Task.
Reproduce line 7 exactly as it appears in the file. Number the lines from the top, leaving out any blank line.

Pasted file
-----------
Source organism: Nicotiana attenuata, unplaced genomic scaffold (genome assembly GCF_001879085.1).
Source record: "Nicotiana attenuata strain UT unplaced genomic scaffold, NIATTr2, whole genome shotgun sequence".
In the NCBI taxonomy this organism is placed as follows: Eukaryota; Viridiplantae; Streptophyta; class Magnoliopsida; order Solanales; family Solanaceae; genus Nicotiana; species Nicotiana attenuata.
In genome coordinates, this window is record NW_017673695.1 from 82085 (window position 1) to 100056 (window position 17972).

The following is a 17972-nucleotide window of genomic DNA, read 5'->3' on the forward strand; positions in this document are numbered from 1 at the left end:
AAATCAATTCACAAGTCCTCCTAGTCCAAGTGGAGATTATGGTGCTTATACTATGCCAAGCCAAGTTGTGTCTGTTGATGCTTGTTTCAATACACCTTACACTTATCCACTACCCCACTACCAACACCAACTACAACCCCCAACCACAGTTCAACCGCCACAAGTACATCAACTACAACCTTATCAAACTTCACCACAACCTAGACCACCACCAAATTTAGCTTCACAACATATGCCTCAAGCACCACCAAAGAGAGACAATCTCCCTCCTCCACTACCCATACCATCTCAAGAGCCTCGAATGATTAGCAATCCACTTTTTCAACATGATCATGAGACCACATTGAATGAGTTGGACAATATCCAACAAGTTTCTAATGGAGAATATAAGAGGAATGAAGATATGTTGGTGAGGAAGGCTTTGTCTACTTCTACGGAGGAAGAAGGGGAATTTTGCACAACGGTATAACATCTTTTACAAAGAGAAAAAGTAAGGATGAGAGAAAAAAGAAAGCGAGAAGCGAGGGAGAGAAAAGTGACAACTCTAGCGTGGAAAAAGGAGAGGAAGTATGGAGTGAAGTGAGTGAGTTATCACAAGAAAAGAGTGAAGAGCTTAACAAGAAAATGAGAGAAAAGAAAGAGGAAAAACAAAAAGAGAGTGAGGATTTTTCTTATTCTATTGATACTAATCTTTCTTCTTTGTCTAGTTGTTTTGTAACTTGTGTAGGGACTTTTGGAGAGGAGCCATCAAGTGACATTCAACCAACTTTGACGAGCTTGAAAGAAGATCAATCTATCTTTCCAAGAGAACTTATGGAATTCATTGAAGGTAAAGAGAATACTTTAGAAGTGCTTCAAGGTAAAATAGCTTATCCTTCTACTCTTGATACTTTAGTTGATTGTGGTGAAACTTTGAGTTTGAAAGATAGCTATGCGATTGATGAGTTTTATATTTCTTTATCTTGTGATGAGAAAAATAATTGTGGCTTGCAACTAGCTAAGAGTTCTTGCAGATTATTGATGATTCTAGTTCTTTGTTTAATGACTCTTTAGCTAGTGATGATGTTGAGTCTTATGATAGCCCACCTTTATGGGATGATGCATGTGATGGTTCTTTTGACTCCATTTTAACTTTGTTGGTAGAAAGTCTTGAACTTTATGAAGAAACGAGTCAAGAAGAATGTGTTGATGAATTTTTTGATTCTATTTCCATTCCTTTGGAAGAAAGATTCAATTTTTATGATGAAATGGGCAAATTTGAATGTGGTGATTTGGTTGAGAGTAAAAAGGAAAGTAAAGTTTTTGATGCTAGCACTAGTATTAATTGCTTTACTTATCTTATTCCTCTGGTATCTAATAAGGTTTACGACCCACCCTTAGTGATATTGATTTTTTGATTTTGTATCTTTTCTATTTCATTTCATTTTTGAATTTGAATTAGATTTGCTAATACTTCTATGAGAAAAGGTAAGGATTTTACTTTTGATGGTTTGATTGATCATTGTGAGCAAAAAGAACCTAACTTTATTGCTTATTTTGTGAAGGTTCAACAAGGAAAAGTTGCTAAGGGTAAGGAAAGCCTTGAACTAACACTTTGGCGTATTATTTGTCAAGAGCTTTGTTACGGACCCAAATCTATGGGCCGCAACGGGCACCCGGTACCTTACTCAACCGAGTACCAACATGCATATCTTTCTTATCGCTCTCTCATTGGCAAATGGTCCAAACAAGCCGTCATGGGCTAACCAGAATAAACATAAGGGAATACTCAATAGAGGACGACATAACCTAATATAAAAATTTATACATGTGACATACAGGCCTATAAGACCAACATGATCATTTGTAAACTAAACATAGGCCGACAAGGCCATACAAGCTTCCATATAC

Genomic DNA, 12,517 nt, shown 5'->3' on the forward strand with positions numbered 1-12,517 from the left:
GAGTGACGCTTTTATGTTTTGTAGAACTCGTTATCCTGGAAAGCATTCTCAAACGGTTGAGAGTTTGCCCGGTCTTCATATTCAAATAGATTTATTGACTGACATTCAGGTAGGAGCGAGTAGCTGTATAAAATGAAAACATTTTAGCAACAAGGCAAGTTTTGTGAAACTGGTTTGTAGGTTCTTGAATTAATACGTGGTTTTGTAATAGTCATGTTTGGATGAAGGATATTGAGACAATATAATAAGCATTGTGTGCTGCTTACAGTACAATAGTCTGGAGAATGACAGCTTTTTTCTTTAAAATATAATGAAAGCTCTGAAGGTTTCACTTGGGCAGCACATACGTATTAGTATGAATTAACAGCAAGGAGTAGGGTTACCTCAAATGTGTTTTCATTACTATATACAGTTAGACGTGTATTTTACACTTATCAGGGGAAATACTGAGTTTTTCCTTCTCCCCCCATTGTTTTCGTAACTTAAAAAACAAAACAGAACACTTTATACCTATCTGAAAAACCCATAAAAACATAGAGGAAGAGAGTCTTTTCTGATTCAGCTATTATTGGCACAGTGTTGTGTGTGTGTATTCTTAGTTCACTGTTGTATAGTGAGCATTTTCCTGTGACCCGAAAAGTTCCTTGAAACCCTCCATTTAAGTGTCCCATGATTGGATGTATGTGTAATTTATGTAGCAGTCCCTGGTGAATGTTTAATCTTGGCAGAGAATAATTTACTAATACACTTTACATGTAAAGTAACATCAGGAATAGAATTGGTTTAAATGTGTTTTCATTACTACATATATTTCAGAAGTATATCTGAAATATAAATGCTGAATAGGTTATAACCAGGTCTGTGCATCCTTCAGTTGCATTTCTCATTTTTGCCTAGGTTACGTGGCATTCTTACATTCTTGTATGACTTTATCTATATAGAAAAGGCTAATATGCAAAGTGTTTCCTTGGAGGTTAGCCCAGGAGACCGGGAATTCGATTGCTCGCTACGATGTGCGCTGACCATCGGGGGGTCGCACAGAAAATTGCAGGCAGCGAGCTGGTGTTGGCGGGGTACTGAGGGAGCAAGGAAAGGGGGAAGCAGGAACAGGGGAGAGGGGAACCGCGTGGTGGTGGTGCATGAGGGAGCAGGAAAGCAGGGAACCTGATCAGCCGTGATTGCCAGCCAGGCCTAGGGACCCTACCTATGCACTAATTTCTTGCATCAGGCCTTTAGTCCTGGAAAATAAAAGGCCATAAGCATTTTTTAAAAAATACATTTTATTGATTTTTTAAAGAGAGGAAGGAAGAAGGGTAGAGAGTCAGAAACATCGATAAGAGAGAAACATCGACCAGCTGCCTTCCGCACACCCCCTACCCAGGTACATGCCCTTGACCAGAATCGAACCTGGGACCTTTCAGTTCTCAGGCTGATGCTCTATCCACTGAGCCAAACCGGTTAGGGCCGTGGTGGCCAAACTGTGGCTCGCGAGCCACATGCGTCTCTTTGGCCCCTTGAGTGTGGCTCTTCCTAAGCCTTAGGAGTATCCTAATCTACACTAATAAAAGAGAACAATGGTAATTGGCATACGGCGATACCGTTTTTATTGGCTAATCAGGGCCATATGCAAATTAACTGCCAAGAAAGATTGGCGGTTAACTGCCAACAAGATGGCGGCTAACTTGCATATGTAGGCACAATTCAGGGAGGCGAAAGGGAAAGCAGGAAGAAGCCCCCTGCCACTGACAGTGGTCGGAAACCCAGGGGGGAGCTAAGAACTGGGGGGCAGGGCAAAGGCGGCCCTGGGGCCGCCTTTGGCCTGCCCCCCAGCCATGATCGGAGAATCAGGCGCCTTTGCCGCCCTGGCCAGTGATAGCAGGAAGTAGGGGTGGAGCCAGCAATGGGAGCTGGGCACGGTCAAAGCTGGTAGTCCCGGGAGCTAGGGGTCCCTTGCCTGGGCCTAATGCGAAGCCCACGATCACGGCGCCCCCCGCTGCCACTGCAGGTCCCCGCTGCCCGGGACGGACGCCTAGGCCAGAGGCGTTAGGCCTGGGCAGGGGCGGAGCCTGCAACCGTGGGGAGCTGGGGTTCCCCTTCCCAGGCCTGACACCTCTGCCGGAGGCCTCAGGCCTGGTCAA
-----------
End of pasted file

Genomic DNA, 12,517 nt, shown 5'->3' on the forward strand with positions numbered 1-12,517 from the left: